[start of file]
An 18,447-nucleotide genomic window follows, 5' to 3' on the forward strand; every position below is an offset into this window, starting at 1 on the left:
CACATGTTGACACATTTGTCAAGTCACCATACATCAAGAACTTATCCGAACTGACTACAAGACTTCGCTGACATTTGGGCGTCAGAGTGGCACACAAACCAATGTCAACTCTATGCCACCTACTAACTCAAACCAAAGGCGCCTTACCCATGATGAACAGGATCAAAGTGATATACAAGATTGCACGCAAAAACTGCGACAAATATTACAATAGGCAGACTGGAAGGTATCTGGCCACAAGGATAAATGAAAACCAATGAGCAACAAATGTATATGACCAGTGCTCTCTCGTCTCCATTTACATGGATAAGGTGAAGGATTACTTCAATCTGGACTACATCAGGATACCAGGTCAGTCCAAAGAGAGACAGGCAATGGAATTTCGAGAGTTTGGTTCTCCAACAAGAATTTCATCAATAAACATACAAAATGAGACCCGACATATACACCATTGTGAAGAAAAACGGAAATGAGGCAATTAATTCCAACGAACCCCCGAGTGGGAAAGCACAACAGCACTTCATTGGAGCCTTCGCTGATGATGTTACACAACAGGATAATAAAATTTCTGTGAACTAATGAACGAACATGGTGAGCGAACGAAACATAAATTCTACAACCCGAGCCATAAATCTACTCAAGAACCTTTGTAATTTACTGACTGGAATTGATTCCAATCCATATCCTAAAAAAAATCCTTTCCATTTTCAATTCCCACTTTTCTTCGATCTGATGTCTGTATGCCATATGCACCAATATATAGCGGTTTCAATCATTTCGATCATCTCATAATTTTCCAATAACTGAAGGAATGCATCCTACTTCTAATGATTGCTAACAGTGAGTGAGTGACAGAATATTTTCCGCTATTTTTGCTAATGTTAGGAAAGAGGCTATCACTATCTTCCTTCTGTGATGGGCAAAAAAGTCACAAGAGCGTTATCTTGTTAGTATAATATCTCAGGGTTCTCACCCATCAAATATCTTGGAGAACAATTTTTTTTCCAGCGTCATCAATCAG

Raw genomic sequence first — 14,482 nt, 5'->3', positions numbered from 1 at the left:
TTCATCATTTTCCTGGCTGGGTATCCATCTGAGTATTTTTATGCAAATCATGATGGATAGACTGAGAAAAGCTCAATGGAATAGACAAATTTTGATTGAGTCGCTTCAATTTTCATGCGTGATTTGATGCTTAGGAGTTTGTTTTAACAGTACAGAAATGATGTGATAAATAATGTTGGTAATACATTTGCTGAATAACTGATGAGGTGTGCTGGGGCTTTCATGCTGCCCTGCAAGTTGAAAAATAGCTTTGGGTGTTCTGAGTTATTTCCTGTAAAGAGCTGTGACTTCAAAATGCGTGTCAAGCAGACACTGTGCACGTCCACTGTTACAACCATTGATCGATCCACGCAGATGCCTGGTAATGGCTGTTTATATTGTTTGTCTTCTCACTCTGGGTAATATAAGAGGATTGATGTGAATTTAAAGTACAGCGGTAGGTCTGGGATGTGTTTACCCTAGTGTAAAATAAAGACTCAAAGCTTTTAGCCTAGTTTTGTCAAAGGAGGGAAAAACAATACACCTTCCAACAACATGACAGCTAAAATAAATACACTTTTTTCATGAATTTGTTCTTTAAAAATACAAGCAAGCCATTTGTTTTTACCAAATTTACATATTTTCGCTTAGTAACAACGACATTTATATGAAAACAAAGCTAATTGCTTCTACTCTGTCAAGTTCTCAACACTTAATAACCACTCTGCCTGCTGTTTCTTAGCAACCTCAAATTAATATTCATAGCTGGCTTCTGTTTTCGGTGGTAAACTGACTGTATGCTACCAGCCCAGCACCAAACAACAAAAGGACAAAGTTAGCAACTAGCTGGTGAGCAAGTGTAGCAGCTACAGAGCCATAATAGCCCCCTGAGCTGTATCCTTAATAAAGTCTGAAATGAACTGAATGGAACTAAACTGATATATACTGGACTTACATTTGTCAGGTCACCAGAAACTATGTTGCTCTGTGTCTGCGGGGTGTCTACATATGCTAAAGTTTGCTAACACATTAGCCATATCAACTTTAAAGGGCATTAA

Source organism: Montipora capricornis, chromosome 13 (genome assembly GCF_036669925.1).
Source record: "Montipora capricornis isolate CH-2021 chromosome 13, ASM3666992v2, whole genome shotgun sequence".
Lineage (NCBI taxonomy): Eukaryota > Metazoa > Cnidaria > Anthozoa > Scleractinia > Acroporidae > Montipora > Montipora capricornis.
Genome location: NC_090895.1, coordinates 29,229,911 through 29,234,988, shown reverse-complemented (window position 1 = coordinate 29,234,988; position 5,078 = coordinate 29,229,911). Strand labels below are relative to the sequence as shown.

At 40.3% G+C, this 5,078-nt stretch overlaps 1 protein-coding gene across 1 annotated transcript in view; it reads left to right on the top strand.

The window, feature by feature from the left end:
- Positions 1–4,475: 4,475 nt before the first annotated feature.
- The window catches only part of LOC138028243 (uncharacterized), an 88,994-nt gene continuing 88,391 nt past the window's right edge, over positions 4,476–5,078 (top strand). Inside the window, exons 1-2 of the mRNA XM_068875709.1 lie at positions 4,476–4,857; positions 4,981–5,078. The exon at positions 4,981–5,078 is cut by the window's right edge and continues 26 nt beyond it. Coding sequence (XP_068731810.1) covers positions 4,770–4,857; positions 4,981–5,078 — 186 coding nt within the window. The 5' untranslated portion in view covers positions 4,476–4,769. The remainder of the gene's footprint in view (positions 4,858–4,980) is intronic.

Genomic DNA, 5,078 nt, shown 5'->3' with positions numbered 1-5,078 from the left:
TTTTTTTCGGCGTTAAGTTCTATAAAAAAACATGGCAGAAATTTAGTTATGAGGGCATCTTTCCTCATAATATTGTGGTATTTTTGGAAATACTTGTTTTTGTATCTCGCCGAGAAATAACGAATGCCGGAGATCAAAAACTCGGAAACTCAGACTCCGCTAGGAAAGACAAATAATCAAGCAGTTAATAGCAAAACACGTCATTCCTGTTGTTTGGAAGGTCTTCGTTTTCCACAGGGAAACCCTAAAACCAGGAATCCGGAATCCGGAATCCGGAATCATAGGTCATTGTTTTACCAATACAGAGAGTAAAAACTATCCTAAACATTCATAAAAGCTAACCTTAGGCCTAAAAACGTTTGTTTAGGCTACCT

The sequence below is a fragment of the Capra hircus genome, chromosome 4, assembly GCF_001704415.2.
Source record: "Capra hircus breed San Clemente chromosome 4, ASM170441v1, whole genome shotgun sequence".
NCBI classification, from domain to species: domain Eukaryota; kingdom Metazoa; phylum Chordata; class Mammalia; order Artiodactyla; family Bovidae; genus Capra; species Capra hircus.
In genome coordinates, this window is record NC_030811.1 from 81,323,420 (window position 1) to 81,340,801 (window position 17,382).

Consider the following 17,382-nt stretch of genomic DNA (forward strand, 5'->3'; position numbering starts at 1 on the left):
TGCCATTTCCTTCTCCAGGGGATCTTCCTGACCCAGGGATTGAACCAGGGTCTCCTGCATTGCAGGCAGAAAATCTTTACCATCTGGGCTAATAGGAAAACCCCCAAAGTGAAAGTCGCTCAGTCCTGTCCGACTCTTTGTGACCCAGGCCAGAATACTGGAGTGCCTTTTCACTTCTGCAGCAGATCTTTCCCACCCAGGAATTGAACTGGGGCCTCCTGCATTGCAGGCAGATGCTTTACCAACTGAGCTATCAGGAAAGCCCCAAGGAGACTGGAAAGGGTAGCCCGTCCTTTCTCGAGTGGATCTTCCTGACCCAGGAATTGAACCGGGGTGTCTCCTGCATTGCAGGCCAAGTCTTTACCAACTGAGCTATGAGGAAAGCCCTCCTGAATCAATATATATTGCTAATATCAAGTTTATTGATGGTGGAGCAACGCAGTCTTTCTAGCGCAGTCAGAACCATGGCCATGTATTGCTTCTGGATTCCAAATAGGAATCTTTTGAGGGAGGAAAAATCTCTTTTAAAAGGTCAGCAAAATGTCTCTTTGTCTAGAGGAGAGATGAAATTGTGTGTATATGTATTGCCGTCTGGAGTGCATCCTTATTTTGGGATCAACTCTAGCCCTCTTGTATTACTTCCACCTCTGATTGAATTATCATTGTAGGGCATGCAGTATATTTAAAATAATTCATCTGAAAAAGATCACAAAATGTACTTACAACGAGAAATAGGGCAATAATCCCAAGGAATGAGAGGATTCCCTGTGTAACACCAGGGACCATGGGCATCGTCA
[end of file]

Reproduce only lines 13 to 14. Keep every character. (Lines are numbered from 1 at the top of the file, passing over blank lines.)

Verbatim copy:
Genomic DNA, 5,078 nt, shown 5'->3' with positions numbered 1-5,078 from the left:
TTTTTTTCGGCGTTAAGTTCTATAAAAAAACATGGCAGAAATTTAGTTATGAGGGCATCTTTCCTCATAATATTGTGGTATTTTTGGAAATACTTGTTTTTGTATCTCGCCGAGAAATAACGAATGCCGGAGATCAAAAACTCGGAAACTCAGACTCCGCTAGGAAAGACAAATAATCAAGCAGTTAATAGCAAAACACGTCATTCCTGTTGTTTGGAAGGTCTTCGTTTTCCACAGGGAAACCCTAAAACCAGGAATCCGGAATCCGGAATCCGGAATCATAGGTCATTGTTTTACCAATACAGAGAGTAAAAACTATCCTAAACATTCATAAAAGCTAACCTTAGGCCTAAAAACGTTTGTTTAGGCTACCT